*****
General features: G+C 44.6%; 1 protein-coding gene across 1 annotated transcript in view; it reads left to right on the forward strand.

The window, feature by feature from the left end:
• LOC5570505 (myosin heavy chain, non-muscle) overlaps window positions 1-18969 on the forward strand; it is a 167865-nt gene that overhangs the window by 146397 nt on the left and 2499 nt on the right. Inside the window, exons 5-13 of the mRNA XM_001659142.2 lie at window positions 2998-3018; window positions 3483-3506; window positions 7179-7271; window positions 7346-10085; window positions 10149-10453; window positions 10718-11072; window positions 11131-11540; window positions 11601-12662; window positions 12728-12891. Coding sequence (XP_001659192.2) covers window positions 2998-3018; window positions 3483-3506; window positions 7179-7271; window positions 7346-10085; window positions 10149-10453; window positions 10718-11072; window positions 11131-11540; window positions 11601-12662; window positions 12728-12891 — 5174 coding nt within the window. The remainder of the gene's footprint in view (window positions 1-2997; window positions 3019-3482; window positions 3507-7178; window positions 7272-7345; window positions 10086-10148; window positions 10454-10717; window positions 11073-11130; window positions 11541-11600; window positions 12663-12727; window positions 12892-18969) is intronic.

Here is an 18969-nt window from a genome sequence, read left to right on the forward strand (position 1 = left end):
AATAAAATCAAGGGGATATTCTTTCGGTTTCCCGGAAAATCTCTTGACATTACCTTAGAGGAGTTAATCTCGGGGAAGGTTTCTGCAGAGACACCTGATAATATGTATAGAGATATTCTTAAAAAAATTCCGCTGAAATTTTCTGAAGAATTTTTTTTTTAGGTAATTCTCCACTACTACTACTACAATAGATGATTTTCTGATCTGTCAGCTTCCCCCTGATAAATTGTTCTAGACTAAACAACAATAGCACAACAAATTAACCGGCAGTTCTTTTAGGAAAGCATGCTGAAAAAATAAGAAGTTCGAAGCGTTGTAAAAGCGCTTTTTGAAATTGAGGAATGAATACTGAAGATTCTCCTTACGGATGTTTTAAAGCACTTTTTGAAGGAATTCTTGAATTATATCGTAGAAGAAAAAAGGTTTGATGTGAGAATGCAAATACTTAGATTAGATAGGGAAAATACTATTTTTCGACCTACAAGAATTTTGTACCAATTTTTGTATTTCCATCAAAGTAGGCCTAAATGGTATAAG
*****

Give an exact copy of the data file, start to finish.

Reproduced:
General features: G+C 44.6%; 1 protein-coding gene across 1 annotated transcript in view; it reads left to right on the forward strand.

The window, feature by feature from the left end:
• LOC5570505 (myosin heavy chain, non-muscle) overlaps window positions 1-18969 on the forward strand; it is a 167865-nt gene that overhangs the window by 146397 nt on the left and 2499 nt on the right. Inside the window, exons 5-13 of the mRNA XM_001659142.2 lie at window positions 2998-3018; window positions 3483-3506; window positions 7179-7271; window positions 7346-10085; window positions 10149-10453; window positions 10718-11072; window positions 11131-11540; window positions 11601-12662; window positions 12728-12891. Coding sequence (XP_001659192.2) covers window positions 2998-3018; window positions 3483-3506; window positions 7179-7271; window positions 7346-10085; window positions 10149-10453; window positions 10718-11072; window positions 11131-11540; window positions 11601-12662; window positions 12728-12891 — 5174 coding nt within the window. The remainder of the gene's footprint in view (window positions 1-2997; window positions 3019-3482; window positions 3507-7178; window positions 7272-7345; window positions 10086-10148; window positions 10454-10717; window positions 11073-11130; window positions 11541-11600; window positions 12663-12727; window positions 12892-18969) is intronic.

Here is an 18969-nt window from a genome sequence, read left to right on the forward strand (position 1 = left end):
AATAAAATCAAGGGGATATTCTTTCGGTTTCCCGGAAAATCTCTTGACATTACCTTAGAGGAGTTAATCTCGGGGAAGGTTTCTGCAGAGACACCTGATAATATGTATAGAGATATTCTTAAAAAAATTCCGCTGAAATTTTCTGAAGAATTTTTTTTTTAGGTAATTCTCCACTACTACTACTACAATAGATGATTTTCTGATCTGTCAGCTTCCCCCTGATAAATTGTTCTAGACTAAACAACAATAGCACAACAAATTAACCGGCAGTTCTTTTAGGAAAGCATGCTGAAAAAATAAGAAGTTCGAAGCGTTGTAAAAGCGCTTTTTGAAATTGAGGAATGAATACTGAAGATTCTCCTTACGGATGTTTTAAAGCACTTTTTGAAGGAATTCTTGAATTATATCGTAGAAGAAAAAAGGTTTGATGTGAGAATGCAAATACTTAGATTAGATAGGGAAAATACTATTTTTCGACCTACAAGAATTTTGTACCAATTTTTGTATTTCCATCAAAGTAGGCCTAAATGGTATAAG